Overtime,By Gregg K. Kakesako
Overtime and the lack of bed space continue to plague the state's Halawa Correctional Facility, increasing the need for a new medium security prison, prison officials said today.
Statewide, even after shipping 1,200 inmates to mainland prisons, there are now 3,569 inmates in eight island correctional facilities designed to hold 3,122.
At Halawa, Warden Eric Penarosa said the state's largest correctional institution was originally designed to hold only 586 inmates, but with modifications its operationally capacity was doubled to 1,046 beds.
"Last night my head count was 1,314 inmates," Penarosa told members of the Senate Ways and Means Committee today.
That is even after the state transferred 1,200 inmates to institutions in Tennessee, Minnesota and Oklahoma.
Penarosa said "an equally serious problem" is corrections officer overtime.
"Overtime is directly caused by vacant posts due to special-assignments posts for emergencies and investigations, hospital duty, suicide watches and vacant officer positions due to high staff turnover."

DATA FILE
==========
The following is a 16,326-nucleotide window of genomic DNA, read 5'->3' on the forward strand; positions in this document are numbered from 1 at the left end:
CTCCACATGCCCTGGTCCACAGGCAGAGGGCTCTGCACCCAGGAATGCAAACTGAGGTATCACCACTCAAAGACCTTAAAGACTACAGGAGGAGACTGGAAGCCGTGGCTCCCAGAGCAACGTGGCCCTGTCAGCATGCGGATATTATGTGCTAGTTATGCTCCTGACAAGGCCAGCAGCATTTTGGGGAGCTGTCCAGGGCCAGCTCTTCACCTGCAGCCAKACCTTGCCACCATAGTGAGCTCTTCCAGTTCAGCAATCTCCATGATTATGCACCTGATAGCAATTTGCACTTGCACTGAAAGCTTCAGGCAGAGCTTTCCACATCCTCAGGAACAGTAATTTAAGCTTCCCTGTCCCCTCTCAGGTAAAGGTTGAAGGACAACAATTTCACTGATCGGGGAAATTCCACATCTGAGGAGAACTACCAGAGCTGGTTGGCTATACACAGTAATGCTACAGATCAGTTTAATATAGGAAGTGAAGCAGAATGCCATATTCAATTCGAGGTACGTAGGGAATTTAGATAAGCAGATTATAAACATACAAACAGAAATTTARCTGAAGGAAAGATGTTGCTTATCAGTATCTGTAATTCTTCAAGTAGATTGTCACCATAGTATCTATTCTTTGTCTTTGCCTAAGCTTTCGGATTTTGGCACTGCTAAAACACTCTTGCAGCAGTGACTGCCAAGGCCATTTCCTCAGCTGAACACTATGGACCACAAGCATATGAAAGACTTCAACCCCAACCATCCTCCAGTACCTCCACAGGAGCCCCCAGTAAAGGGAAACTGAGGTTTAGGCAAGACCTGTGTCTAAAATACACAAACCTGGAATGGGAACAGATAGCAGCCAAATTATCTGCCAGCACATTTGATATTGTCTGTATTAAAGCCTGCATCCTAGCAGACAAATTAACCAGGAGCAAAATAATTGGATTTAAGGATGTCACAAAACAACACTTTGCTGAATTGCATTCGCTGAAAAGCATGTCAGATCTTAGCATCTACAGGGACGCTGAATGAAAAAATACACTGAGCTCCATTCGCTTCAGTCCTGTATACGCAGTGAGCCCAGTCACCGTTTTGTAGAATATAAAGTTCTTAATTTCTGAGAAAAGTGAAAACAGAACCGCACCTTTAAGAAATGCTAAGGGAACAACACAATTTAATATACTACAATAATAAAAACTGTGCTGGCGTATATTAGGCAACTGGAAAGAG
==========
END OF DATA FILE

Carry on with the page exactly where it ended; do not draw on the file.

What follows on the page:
Penarosa said he now has 12 vacant positions and expects that number to climb since he has been informed by prison guards that they may leave for mainland jobs or better-paying ones with the Honolulu Police Department.
Ted Sakai, the state's new corrections head, earlier told the committee that although overtime has been cut back, it still remains a problem.
"It is still too high for me," Sakai said.
Attempts have been made with the prison guard's union - the United Public Workers -- to reduce the level of sick leave abuse, iron out scheduling problems and "go after guards who don't show up for work."
Although Gov. Ben Cayetano initially proposed that the new prison be built by a private developer and leased back to the state, he now wants to use state funds.
He has requested $150 million in the state's new two-year budget to build a 2,300-bed medium security facility seven miles below the Kulani Correctional Facility near Volcano on the Big Island.
Last November the state began a $2.2 million environmental impact study to determine the problems that might be encountered by building a prison in that area.